Supporting and encouraging career development of your staff undoubtedly goes a long way towards increasing employee satisfaction and engagement. And in most cases, it can certainly make you look good!
But is your decision to move forward with employee promotions flawed? Here are some reasons why you don’t want to promote you employees:
As a knee jerk reaction to your employee announcing that they just got another job offer:
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Think long and hard about throwing more money or a new title at employees who may be on their way out the door. You certainly want to keep your best employees, but think about it… Offering a staff member more money or a new title after they’ve told you that they have another job offer not only looks desperate; it reflects poorly on your ability to be proactive about growing and developing staff who are working hard, (with no plans on leaving anytime soon). This isn’t lost on your employees who will feel like the only way to develop in one’s career or to get a raise is to say that you have another job offer. It can feel like subtle blackmail.
Because your employee wants to make more money:
Yes, there are managers who will inflate an employees’ job description just to guarantee that the employee will receive a bump in salary to reflect the “new” responsibilities. This tactic can backfire big time and affect the morale of your other staff when they learn that their colleague got an increase and is essentially doing the same job. (Many employees do compare salaries and job duties as much as we’d like to think that this information is kept confidential).
Your employee has been in the same position since forever.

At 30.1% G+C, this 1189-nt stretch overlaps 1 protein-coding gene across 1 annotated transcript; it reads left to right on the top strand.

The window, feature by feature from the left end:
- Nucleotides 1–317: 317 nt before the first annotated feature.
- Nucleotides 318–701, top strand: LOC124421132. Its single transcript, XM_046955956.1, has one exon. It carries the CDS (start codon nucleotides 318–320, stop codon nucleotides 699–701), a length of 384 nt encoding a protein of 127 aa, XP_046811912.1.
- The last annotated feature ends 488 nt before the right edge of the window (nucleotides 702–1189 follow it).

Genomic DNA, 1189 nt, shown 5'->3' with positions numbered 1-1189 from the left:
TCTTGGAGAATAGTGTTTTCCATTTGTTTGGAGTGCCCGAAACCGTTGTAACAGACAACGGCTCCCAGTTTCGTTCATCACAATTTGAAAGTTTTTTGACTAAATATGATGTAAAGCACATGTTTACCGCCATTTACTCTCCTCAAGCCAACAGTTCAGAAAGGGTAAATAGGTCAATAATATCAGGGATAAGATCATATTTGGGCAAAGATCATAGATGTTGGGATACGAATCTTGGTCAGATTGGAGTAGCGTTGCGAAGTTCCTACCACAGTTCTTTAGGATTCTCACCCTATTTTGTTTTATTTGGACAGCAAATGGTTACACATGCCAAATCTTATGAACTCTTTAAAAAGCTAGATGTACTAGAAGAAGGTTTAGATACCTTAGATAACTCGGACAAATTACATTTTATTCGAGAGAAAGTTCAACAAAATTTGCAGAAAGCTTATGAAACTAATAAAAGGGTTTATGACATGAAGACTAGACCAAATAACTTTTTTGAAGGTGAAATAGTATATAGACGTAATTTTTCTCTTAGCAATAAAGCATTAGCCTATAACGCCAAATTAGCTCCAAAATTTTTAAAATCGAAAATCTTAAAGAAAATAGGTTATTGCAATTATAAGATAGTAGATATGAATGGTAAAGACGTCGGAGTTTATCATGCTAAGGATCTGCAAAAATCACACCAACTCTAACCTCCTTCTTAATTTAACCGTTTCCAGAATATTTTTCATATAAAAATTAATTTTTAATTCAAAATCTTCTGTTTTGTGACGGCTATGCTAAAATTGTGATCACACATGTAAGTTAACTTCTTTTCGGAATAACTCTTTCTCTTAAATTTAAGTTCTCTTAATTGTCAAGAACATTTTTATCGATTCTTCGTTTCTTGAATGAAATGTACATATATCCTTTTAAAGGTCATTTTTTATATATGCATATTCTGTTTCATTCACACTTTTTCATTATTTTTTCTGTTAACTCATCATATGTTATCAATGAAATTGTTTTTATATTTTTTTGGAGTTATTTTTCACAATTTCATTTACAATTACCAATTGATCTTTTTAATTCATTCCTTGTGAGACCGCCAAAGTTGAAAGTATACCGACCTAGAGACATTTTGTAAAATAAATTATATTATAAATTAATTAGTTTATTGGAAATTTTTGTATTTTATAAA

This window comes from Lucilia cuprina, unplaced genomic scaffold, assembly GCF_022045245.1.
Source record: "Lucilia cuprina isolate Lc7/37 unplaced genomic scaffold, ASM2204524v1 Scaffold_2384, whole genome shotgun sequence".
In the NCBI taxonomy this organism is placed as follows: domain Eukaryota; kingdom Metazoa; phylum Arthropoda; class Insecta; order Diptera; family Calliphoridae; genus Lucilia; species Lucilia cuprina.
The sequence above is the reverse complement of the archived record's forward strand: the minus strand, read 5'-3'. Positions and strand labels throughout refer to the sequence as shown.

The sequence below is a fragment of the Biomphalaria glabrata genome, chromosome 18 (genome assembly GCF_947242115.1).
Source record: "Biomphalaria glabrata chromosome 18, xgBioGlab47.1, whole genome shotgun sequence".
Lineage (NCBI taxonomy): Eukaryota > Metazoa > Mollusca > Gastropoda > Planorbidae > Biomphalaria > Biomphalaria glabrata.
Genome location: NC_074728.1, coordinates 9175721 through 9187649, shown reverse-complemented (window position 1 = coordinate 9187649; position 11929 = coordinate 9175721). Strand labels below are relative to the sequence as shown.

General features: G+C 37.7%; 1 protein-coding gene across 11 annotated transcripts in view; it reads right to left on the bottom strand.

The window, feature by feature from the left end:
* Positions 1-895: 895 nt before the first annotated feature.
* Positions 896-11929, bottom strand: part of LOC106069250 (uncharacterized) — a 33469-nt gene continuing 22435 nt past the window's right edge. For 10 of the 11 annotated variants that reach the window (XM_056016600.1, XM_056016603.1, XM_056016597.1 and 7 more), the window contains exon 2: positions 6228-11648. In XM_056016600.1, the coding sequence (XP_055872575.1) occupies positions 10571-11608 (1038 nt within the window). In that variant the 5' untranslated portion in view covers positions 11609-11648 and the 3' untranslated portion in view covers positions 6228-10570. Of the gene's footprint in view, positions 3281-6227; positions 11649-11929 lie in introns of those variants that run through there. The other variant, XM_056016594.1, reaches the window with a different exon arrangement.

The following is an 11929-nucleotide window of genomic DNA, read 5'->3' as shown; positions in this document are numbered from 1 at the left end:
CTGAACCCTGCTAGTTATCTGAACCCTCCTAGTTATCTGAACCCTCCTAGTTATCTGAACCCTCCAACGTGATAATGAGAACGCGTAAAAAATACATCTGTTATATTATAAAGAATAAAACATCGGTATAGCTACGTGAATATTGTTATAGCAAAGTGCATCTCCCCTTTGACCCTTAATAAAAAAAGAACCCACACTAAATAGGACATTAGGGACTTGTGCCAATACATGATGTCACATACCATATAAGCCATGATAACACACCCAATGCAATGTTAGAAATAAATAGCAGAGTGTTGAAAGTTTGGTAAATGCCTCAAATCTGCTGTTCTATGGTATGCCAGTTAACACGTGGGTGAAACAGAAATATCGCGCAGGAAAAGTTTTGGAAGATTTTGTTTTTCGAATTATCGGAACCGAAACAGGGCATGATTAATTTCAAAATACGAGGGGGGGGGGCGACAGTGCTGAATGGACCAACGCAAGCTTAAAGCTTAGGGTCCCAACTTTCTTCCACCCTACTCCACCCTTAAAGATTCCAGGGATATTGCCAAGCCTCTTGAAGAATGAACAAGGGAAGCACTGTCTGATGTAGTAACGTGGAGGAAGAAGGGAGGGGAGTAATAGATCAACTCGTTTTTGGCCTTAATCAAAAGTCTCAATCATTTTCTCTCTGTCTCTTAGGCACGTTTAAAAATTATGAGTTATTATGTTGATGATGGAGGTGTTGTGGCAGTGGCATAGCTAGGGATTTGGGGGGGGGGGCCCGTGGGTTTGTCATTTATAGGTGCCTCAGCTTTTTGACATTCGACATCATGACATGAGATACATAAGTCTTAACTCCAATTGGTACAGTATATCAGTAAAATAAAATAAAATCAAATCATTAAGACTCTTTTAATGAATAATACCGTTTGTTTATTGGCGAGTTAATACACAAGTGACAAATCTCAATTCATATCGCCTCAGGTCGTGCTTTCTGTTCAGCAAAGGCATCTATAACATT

This on the surface actually seems to be a very good reason to give someone a promotion, but more thought needs to go into moving forward.
Working in the same position when the tasks and responsibilities of the job have not changed over time is not a valid reason to promote your employee.
A change in the depth and breadth of a role are very valid reasons. So how do you know in this case when a promotion or an increase in salary is valid?
Assess whether the scope of your employee’s responsibilities have changed over time. Is your staff member now responsible for tasks that require more autonomy, or that have become more complicated over time? Are they now responsible for making decisions independent of you that potentially have broader impact on the client, department or company? If so, it makes sense to review their job and then increase their salary or change their job title as appropriate.
The bottom line is that promoting staff should meet a business need -The need to continually grow and develop staff by increasing the scope of responsibility and risk taking in their roles.
Promoting staff for any other reasons is doing both them and the company a disservice. These employee promotion guidelines will help you to manage the process in a way that is a win/win for your employee and your business.
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